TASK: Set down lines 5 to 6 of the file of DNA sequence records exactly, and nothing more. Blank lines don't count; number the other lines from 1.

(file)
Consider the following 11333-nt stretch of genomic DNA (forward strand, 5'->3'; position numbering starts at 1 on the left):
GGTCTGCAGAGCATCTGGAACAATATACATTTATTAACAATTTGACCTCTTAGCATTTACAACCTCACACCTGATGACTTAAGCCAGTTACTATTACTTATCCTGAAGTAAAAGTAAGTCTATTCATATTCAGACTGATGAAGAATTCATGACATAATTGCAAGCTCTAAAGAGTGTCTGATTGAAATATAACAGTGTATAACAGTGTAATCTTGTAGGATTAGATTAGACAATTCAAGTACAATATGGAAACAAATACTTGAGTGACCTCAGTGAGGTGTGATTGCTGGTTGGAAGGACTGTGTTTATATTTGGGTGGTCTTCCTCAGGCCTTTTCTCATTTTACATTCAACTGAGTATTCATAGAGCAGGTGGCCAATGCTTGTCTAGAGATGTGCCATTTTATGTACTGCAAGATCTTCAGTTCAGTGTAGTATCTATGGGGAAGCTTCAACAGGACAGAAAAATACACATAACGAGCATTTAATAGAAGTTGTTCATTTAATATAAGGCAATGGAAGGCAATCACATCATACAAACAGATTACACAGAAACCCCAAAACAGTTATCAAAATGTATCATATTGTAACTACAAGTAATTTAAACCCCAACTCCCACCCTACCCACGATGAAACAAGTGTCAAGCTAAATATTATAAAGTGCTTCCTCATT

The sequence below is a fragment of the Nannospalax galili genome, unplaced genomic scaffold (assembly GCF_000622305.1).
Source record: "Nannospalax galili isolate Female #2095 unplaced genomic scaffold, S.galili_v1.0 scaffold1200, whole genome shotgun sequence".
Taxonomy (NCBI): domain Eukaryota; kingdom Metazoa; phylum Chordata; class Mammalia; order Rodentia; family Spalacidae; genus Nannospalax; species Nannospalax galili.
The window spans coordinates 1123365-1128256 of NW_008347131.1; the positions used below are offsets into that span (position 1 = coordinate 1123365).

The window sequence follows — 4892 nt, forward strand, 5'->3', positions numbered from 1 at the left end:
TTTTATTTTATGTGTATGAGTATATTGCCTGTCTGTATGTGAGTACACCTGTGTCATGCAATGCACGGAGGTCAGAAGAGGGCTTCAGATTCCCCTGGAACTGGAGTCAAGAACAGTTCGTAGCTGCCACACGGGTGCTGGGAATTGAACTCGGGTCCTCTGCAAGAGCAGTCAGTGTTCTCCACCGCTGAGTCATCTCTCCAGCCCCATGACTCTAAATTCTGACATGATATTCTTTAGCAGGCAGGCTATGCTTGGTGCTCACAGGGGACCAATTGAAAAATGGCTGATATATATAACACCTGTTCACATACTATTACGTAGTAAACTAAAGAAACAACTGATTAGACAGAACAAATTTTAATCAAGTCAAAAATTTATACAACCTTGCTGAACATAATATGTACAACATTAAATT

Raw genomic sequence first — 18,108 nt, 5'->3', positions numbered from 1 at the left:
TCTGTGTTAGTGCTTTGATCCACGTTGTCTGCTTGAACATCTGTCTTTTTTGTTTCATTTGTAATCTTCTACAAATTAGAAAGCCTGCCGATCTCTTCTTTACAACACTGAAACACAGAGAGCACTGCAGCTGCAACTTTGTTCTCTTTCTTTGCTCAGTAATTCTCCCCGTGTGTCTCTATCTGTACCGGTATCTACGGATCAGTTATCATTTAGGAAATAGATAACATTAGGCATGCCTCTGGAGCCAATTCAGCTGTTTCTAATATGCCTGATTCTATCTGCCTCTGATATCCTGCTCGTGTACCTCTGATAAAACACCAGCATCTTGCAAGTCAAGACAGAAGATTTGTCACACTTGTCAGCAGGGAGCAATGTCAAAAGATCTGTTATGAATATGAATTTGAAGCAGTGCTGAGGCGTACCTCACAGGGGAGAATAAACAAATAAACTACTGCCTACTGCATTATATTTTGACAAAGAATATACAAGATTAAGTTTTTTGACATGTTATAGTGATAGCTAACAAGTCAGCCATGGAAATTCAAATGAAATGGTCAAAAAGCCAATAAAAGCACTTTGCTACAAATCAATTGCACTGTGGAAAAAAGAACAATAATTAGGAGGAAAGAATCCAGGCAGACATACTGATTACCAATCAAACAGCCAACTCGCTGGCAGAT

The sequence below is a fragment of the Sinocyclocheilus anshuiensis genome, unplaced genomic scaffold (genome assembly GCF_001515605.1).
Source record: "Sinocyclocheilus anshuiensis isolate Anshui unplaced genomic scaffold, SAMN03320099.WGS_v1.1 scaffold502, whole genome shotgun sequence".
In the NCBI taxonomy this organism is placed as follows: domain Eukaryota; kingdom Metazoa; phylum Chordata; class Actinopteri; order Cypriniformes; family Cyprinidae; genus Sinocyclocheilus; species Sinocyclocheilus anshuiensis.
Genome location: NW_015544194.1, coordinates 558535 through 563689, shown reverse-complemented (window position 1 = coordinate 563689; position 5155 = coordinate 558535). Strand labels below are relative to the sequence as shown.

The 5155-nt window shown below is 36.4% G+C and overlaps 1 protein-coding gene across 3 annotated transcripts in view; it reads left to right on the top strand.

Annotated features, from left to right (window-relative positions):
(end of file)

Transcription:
Taxonomy (NCBI): domain Eukaryota; kingdom Metazoa; phylum Chordata; class Mammalia; order Rodentia; family Spalacidae; genus Nannospalax; species Nannospalax galili.
The window spans coordinates 1123365-1128256 of NW_008347131.1; the positions used below are offsets into that span (position 1 = coordinate 1123365).